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Chief Minister draws flak for not visiting H.D. Kote

Staff Correspondent

It proves his lack of concern: Shivanna


He says
  • Chief Minister was seeking votes in Chamundeshwari
  • But he did not have time to visit H.D. Kote

    MYSORE: Chief Minister H.D. Kumaraswamy, who has been touring Chamundeshwari Assembly constituency, for the past two days came under fire from the former Minister M. Shivanna for his "failure" to visit the neighbouring H.D. Kote taluk, where the crest gate at Taraka reservoir has collapsed.

    Shivanna, a Congress leader from H.D. Kote, said at a press conference in Mysore on Saturday that one of the crest gates to Taraka reservoir had collapsed late on Friday night, leading to large-scale destruction of crops and livestock.

    "A large number of people have been affected by the calamity. But the Chief Minister, who was in Mysore till 6 a.m. on Saturday, left for Bangalore without visiting H.D. Kote," Mr. Shivanna said. This incident was enough to prove the Chief Minister's lack of genuine concern for the people, he added.

    `No empathy'

    Mr. Shivanna said that the Chief Minister, who had been soliciting votes from the people of Chamundeshwari constituency for the past two days, had no time to empathise with the people of H.D. Kote who were facing a tragedy.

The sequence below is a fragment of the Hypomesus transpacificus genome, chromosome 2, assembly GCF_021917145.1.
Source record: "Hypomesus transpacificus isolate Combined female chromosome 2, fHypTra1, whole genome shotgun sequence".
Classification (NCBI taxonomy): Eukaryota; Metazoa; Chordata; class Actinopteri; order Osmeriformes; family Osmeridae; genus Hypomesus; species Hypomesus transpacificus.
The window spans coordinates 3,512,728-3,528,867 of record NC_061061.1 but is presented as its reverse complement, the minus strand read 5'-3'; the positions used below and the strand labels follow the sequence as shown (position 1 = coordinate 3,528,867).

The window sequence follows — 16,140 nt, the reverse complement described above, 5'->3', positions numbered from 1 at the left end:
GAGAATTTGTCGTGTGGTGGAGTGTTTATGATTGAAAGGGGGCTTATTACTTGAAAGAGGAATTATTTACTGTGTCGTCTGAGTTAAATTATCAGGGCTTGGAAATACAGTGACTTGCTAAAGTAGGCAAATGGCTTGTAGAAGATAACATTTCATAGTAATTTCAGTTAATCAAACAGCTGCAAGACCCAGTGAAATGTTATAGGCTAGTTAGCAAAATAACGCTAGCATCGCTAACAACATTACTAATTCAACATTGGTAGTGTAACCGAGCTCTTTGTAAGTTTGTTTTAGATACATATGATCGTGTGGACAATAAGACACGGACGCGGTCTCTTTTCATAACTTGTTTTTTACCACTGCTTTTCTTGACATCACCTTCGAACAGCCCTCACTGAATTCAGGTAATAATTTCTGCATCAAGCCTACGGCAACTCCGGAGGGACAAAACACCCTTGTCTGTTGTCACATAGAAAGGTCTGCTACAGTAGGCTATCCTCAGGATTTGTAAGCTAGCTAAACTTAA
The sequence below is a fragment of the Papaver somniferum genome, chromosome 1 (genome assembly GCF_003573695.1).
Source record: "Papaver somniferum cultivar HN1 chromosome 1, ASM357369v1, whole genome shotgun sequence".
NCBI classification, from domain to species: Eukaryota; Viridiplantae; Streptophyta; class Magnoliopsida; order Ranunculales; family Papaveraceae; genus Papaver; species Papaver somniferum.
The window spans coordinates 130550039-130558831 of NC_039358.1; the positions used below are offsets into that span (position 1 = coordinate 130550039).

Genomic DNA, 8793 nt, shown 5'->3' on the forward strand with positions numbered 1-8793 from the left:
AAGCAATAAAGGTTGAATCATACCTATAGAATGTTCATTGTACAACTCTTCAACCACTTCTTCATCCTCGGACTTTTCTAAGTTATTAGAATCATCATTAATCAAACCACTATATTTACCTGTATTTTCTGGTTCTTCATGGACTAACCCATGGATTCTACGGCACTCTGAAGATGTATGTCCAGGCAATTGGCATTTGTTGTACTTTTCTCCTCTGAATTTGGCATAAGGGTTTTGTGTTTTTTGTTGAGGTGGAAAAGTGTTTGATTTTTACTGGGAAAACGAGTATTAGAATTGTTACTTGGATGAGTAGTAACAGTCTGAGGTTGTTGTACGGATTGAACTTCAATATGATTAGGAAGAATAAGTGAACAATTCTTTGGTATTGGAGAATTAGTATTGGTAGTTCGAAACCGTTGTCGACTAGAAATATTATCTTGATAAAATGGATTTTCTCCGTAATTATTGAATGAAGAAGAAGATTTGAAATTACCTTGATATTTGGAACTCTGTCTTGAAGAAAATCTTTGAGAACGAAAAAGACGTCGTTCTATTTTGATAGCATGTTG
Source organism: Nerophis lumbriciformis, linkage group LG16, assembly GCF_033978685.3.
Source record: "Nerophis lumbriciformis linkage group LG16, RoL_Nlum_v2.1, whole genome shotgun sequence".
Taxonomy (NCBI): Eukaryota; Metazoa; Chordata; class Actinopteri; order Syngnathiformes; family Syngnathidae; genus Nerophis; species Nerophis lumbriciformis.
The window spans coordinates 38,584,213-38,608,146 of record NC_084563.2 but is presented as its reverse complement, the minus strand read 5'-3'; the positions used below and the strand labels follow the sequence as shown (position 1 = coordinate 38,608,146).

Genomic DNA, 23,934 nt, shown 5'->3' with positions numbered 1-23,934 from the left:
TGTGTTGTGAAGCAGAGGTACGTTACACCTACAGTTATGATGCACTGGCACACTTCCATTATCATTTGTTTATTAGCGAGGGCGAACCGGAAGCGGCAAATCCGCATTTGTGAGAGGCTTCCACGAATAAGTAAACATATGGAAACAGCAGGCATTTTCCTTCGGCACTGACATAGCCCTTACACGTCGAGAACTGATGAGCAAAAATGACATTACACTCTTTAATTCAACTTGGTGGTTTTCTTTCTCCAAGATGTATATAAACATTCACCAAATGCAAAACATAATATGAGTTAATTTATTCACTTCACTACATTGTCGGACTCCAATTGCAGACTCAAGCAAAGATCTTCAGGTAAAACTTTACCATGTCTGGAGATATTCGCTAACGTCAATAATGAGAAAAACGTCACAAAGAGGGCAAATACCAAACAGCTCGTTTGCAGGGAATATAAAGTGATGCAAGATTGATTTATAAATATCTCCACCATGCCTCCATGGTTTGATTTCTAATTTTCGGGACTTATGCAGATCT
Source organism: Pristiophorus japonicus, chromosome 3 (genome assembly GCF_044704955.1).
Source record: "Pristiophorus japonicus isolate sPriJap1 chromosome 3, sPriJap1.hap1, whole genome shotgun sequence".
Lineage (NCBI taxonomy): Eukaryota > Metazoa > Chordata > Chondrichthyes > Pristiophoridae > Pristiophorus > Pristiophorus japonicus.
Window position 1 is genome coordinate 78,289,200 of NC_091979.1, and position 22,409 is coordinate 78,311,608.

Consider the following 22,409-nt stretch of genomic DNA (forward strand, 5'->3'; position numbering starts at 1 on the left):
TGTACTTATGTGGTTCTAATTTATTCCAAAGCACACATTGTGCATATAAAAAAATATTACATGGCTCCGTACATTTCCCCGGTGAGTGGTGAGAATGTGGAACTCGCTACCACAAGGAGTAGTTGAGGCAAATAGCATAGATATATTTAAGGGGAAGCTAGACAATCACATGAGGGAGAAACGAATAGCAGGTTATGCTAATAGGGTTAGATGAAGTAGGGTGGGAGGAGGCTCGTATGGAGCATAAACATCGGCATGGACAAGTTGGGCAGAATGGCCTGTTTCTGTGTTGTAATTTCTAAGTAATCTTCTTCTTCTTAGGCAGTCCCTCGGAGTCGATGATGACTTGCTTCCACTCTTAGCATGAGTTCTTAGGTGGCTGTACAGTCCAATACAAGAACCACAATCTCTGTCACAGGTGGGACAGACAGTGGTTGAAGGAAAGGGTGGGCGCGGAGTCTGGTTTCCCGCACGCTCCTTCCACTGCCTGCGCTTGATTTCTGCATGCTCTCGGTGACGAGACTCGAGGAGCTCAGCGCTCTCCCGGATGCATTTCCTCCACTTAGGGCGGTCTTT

"I could not even reach the Deputy Commissioner of Mysore Selva Kumar, who was with the Chief Minister, till the early hours of Saturday," said Mr Shivanna, who reached the accident site at 2 a.m. on Saturday. Mr. Shivanna urged Water Resources Minister K.S. Eshwarappa to visit the site soon and order an inquiry into the circumstances that led to the collapse of the crest gate.

    Officials guilty of dereliction of duty should be punished and the farmers adequately compensated, he said.

    The Taraka reservoir, which was completed in 1983, was filled to the brim for the first time. Out of the 3.7 tmc.ft. of water collected in the dam, as much as 2 tmc.ft. would be lost, he said.

    Hundreds of acres of land along the course of the canal had been submerged. Sugarcane, plantain, jowar, coconut and cotton plantation had been affected.

    Contact has been lost with hundreds of villages owing to the submergence of four to five bridges in the area. Several houses and temples have also been submerged, he said.

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